Teaching Online

Explore the pathways to teaching online at Seattle U.

Interested in Teaching Online?

Illustration of St. Ignatius typing on a laptop

Good teaching is good teaching, whether it happens in courses that are face-to-face, web-facilitated, hybrid or fully online. The difference in teaching online is that digital components require careful planning, and fully-online courses take a considerable amount of time to produce the kind of high-touch student learning experience we expect at Seattle University. Below are some ways you can explore teaching online through CDLI.

Pathways for Teaching Online

Online Course Development & Review

All online courses (synchronous or asynchronous) must pass CDLI review in order to be offered beginning in Fall Quarter 2023. If you're interested in developing a new online course, start here.

Online Course Development and Review icon

Course Facilitation

Faculty are sometimes assigned to teach a fully online course that was designed and certified by another instructor. We call this process “course facilitation.” Teaching an online course built by another faculty member can sometimes require a bit of training and orientation, so CDLI is here to help.

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Calendar of Upcoming Events

If you would just like to learn a little more about teaching online, we have a variety of workshops and consultations that happen frequently, virtually or in our lab.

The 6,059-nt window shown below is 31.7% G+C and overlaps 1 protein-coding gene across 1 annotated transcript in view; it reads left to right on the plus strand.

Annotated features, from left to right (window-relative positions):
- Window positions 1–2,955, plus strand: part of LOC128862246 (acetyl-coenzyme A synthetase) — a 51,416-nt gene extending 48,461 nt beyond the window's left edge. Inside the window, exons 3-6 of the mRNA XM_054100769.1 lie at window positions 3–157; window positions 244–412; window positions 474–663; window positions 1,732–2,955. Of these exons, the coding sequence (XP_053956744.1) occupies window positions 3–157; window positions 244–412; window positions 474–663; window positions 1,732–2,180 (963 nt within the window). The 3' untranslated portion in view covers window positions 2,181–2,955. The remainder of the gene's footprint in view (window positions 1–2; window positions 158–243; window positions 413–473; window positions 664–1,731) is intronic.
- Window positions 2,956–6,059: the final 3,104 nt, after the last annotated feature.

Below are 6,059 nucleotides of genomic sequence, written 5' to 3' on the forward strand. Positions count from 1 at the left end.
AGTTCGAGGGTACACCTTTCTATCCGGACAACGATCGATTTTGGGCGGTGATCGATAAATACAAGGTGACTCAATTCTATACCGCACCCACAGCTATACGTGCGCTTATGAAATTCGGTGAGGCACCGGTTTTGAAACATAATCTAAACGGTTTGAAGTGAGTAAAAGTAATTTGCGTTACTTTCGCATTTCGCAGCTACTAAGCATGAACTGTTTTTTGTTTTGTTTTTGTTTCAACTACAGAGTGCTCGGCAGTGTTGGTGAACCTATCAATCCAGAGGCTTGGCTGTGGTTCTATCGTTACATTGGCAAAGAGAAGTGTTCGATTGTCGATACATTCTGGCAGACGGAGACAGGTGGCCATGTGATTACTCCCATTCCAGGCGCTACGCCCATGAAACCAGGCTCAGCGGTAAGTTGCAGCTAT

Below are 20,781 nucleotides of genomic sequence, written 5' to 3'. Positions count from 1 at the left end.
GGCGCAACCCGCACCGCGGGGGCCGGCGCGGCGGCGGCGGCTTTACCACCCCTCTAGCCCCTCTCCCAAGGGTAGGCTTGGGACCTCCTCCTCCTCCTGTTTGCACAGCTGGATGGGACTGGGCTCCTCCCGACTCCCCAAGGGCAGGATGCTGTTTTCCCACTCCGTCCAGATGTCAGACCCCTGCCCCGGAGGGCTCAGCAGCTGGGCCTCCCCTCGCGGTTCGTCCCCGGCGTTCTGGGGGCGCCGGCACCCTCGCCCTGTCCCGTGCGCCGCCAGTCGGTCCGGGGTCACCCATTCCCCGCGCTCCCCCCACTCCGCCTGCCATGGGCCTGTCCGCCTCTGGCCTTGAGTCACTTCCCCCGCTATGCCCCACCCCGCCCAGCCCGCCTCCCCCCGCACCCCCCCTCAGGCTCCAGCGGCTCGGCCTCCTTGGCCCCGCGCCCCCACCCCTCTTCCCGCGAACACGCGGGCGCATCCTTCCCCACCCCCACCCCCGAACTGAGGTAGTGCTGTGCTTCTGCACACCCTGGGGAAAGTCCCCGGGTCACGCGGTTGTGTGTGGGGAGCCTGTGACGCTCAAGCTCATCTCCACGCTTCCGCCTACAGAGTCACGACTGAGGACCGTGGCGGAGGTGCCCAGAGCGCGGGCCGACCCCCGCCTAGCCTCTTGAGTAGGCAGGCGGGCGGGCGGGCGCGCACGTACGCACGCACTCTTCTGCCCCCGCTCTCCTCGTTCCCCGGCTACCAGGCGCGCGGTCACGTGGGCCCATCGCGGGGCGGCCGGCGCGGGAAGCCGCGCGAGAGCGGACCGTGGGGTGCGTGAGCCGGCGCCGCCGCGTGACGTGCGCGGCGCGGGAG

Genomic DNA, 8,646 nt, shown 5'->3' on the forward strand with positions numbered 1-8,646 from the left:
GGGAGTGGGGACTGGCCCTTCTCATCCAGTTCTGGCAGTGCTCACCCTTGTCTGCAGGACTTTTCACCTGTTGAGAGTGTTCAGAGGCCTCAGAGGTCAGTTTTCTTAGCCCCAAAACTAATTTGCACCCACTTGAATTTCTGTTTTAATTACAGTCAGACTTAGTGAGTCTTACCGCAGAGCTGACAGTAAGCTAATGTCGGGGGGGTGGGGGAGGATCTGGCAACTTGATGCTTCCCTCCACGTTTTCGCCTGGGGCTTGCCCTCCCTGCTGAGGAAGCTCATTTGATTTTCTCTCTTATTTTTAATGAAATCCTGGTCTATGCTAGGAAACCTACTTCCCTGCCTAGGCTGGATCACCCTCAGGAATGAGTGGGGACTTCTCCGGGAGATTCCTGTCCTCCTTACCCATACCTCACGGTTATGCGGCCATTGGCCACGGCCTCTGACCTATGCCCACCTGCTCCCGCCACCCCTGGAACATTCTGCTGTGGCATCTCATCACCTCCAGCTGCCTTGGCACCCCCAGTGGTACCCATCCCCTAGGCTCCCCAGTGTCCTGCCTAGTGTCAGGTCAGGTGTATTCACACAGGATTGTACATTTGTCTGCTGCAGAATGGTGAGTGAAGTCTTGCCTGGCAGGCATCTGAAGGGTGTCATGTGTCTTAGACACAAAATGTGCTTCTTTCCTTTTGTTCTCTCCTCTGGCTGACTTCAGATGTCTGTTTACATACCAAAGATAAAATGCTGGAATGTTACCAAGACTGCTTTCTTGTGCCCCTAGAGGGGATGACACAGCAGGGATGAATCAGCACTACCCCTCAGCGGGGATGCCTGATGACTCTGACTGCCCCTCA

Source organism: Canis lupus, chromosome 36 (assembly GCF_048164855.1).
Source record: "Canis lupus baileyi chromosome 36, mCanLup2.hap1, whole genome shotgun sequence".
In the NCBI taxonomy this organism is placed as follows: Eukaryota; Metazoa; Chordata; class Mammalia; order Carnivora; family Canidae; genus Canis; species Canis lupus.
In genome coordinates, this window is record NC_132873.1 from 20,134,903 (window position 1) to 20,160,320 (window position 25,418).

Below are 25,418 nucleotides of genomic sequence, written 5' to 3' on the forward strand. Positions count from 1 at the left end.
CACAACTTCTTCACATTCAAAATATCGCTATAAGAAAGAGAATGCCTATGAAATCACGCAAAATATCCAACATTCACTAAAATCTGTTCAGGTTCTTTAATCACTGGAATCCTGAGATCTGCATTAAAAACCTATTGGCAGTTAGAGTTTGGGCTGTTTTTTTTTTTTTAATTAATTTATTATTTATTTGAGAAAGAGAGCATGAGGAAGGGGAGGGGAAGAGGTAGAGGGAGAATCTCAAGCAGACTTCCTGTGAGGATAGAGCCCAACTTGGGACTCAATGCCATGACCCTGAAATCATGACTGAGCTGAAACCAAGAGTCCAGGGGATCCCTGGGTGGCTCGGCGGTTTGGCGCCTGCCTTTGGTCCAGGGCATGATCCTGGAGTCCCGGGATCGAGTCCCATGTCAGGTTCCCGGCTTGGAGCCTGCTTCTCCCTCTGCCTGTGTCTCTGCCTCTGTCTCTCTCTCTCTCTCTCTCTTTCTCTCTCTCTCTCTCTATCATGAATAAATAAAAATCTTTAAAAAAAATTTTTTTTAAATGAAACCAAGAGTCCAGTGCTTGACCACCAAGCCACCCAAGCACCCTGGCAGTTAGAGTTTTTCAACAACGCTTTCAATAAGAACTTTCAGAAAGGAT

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Course Definitions

Classroom Learning iconWeb-Facilitated Courses

A traditional face-to-face course where the instructor uses technology to enhance the instructional experience.


Hybrid Learning iconHybrid Course

A course where any of the traditional face-to-face class time is replaced by online learning activities. A hybrid course is also known as a “blended course.”


Online-Learning iconOnline course

All course activity is done online. There are no required face-to-face sessions within the course and no requirements for on-campus activity.

Most online course activity and coursework are completed asynchronously (no requirement to be online at the same time), although there may be occasional synchronous meetings but they do not necessitate that students be on campus. Online courses cannot be self-paced, independent study courses and should instead provide rich learning experiences with a high number of instructor-student and student-student interactions.